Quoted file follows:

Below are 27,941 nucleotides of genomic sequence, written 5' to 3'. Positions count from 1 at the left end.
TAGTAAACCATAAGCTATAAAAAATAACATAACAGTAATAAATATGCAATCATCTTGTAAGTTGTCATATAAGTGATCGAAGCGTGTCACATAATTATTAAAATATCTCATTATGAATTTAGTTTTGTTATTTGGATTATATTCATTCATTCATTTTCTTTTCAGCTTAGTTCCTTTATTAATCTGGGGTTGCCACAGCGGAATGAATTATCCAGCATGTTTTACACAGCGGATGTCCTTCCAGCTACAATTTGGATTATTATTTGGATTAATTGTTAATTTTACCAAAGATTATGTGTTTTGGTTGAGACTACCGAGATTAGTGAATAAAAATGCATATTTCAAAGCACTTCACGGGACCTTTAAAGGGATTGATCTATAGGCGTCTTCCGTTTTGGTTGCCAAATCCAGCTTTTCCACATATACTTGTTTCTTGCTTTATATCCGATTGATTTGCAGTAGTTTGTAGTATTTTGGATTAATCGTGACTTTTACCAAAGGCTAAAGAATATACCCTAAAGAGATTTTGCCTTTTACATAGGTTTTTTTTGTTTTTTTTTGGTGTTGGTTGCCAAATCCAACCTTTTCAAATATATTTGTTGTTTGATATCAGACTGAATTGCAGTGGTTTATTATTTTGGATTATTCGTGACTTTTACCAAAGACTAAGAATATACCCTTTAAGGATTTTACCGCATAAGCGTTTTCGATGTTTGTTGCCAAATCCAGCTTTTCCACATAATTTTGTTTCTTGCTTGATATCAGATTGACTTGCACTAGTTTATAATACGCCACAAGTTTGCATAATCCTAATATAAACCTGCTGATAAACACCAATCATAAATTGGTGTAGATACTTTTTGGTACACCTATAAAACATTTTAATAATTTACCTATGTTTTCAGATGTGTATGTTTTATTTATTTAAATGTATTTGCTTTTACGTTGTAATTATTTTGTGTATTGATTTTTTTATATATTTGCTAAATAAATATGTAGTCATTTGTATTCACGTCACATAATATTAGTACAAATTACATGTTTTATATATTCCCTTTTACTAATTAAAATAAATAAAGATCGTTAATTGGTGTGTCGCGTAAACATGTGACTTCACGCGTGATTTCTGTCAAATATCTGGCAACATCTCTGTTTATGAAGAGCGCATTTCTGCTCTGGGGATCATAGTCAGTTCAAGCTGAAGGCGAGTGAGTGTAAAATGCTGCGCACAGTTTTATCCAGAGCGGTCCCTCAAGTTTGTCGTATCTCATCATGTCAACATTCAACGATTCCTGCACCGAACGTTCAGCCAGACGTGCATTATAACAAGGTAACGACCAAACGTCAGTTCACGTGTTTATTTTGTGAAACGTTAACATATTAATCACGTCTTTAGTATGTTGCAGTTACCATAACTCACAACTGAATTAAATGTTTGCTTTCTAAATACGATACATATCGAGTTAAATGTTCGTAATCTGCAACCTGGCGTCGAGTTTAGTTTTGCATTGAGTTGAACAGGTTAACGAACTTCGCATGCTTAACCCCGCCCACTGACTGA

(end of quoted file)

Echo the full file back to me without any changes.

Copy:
Below are 27,941 nucleotides of genomic sequence, written 5' to 3'. Positions count from 1 at the left end.
TAGTAAACCATAAGCTATAAAAAATAACATAACAGTAATAAATATGCAATCATCTTGTAAGTTGTCATATAAGTGATCGAAGCGTGTCACATAATTATTAAAATATCTCATTATGAATTTAGTTTTGTTATTTGGATTATATTCATTCATTCATTTTCTTTTCAGCTTAGTTCCTTTATTAATCTGGGGTTGCCACAGCGGAATGAATTATCCAGCATGTTTTACACAGCGGATGTCCTTCCAGCTACAATTTGGATTATTATTTGGATTAATTGTTAATTTTACCAAAGATTATGTGTTTTGGTTGAGACTACCGAGATTAGTGAATAAAAATGCATATTTCAAAGCACTTCACGGGACCTTTAAAGGGATTGATCTATAGGCGTCTTCCGTTTTGGTTGCCAAATCCAGCTTTTCCACATATACTTGTTTCTTGCTTTATATCCGATTGATTTGCAGTAGTTTGTAGTATTTTGGATTAATCGTGACTTTTACCAAAGGCTAAAGAATATACCCTAAAGAGATTTTGCCTTTTACATAGGTTTTTTTTGTTTTTTTTTGGTGTTGGTTGCCAAATCCAACCTTTTCAAATATATTTGTTGTTTGATATCAGACTGAATTGCAGTGGTTTATTATTTTGGATTATTCGTGACTTTTACCAAAGACTAAGAATATACCCTTTAAGGATTTTACCGCATAAGCGTTTTCGATGTTTGTTGCCAAATCCAGCTTTTCCACATAATTTTGTTTCTTGCTTGATATCAGATTGACTTGCACTAGTTTATAATACGCCACAAGTTTGCATAATCCTAATATAAACCTGCTGATAAACACCAATCATAAATTGGTGTAGATACTTTTTGGTACACCTATAAAACATTTTAATAATTTACCTATGTTTTCAGATGTGTATGTTTTATTTATTTAAATGTATTTGCTTTTACGTTGTAATTATTTTGTGTATTGATTTTTTTATATATTTGCTAAATAAATATGTAGTCATTTGTATTCACGTCACATAATATTAGTACAAATTACATGTTTTATATATTCCCTTTTACTAATTAAAATAAATAAAGATCGTTAATTGGTGTGTCGCGTAAACATGTGACTTCACGCGTGATTTCTGTCAAATATCTGGCAACATCTCTGTTTATGAAGAGCGCATTTCTGCTCTGGGGATCATAGTCAGTTCAAGCTGAAGGCGAGTGAGTGTAAAATGCTGCGCACAGTTTTATCCAGAGCGGTCCCTCAAGTTTGTCGTATCTCATCATGTCAACATTCAACGATTCCTGCACCGAACGTTCAGCCAGACGTGCATTATAACAAGGTAACGACCAAACGTCAGTTCACGTGTTTATTTTGTGAAACGTTAACATATTAATCACGTCTTTAGTATGTTGCAGTTACCATAACTCACAACTGAATTAAATGTTTGCTTTCTAAATACGATACATATCGAGTTAAATGTTCGTAATCTGCAACCTGGCGTCGAGTTTAGTTTTGCATTGAGTTGAACAGGTTAACGAACTTCGCATGCTTAACCCCGCCCACTGACTGA